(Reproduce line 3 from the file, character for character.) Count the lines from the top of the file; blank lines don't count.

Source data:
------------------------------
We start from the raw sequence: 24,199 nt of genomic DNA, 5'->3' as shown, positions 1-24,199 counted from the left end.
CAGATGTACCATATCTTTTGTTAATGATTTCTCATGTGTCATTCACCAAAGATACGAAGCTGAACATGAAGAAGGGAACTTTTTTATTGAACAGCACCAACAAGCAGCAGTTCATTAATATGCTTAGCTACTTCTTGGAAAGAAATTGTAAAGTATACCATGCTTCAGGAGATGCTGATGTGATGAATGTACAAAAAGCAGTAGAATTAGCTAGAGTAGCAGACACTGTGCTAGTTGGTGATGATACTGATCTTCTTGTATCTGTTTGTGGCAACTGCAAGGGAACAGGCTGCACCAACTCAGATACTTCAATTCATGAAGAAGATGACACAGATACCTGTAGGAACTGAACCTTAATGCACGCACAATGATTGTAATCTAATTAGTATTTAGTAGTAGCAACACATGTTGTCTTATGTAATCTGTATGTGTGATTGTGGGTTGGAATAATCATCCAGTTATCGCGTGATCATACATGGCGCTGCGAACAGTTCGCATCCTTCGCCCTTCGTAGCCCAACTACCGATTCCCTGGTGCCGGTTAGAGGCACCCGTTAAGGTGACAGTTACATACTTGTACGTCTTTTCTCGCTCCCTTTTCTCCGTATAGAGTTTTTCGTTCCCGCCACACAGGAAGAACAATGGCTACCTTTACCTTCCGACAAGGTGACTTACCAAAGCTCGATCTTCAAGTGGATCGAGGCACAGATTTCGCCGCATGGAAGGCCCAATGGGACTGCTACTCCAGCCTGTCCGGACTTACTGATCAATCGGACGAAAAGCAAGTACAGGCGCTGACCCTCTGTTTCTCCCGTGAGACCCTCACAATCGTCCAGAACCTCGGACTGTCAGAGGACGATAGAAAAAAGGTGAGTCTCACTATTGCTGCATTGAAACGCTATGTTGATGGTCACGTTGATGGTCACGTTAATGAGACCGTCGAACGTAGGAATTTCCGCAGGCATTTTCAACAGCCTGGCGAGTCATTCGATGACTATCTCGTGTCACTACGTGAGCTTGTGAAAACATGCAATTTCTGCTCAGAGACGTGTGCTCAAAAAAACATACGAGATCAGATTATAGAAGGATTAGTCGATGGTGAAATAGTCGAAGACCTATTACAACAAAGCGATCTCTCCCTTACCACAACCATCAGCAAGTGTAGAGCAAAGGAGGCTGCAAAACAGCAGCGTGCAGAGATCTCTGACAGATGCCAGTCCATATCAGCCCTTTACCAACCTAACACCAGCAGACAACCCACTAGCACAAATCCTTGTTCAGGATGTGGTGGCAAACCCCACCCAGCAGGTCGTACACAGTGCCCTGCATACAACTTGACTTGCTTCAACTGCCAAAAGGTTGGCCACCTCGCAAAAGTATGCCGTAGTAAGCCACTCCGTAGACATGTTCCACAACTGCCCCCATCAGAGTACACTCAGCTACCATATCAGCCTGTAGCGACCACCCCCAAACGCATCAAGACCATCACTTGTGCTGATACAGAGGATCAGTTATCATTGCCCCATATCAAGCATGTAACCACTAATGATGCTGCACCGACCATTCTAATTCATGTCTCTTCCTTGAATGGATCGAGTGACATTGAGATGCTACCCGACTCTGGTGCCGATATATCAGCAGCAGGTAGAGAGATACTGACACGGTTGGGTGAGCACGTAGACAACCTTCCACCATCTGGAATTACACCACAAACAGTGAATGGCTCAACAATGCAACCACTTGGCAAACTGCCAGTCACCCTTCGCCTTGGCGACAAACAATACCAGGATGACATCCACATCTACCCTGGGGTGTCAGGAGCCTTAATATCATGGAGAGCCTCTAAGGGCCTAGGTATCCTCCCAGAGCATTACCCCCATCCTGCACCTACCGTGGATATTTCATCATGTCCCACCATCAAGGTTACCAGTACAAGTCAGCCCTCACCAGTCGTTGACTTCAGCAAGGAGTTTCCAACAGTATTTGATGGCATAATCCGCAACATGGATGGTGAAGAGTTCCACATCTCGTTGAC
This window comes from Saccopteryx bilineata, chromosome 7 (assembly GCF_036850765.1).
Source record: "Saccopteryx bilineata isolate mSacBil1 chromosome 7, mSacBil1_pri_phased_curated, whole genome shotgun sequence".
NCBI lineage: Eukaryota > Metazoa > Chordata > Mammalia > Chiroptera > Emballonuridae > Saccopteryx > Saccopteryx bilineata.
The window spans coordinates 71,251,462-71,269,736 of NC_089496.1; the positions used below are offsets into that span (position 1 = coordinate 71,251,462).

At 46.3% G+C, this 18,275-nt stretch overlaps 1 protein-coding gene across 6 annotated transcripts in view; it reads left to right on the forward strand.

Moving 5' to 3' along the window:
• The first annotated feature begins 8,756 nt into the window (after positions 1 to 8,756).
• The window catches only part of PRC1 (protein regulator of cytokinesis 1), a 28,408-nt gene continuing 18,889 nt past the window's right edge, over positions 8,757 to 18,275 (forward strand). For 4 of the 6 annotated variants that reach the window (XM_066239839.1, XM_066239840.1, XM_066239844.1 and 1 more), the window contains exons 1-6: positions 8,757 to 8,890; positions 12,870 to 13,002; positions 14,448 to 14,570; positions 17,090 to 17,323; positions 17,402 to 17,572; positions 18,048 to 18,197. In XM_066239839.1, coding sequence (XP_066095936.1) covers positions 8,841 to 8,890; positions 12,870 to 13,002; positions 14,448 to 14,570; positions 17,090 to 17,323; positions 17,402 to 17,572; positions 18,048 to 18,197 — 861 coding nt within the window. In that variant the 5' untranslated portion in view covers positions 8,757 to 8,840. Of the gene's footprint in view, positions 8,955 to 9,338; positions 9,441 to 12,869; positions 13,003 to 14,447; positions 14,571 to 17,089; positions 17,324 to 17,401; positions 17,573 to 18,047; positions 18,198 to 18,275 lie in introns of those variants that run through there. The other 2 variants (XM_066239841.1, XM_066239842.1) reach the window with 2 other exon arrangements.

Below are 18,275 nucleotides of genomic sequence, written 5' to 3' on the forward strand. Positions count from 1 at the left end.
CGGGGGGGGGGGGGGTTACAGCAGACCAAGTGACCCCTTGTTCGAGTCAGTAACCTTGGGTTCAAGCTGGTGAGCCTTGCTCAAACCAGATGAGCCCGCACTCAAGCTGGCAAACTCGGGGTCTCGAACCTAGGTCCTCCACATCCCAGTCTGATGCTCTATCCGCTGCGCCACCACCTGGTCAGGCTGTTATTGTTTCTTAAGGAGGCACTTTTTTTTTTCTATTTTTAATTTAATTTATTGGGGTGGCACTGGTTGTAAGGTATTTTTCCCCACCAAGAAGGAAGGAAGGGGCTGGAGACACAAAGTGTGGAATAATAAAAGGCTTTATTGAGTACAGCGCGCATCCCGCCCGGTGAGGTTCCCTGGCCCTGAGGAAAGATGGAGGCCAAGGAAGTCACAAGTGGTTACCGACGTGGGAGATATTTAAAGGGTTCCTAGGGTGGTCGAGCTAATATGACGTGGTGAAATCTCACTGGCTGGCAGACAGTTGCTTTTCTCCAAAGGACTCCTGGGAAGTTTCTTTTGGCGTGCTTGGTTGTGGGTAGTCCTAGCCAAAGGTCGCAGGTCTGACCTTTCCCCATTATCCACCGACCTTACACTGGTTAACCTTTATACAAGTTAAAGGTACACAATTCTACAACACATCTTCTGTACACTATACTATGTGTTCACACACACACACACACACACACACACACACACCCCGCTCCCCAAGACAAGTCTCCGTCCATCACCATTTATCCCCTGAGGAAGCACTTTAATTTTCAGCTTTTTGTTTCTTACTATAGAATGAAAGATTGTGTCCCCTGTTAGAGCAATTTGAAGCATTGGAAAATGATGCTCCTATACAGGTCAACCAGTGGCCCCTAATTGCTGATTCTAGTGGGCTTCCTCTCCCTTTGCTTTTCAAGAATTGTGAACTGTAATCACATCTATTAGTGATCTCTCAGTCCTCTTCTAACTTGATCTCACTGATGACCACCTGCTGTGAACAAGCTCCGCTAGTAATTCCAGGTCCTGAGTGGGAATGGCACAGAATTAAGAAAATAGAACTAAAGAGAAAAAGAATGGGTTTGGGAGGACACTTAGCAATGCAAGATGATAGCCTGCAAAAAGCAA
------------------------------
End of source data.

This window comes from Saccopteryx bilineata, chromosome 7 (assembly GCF_036850765.1).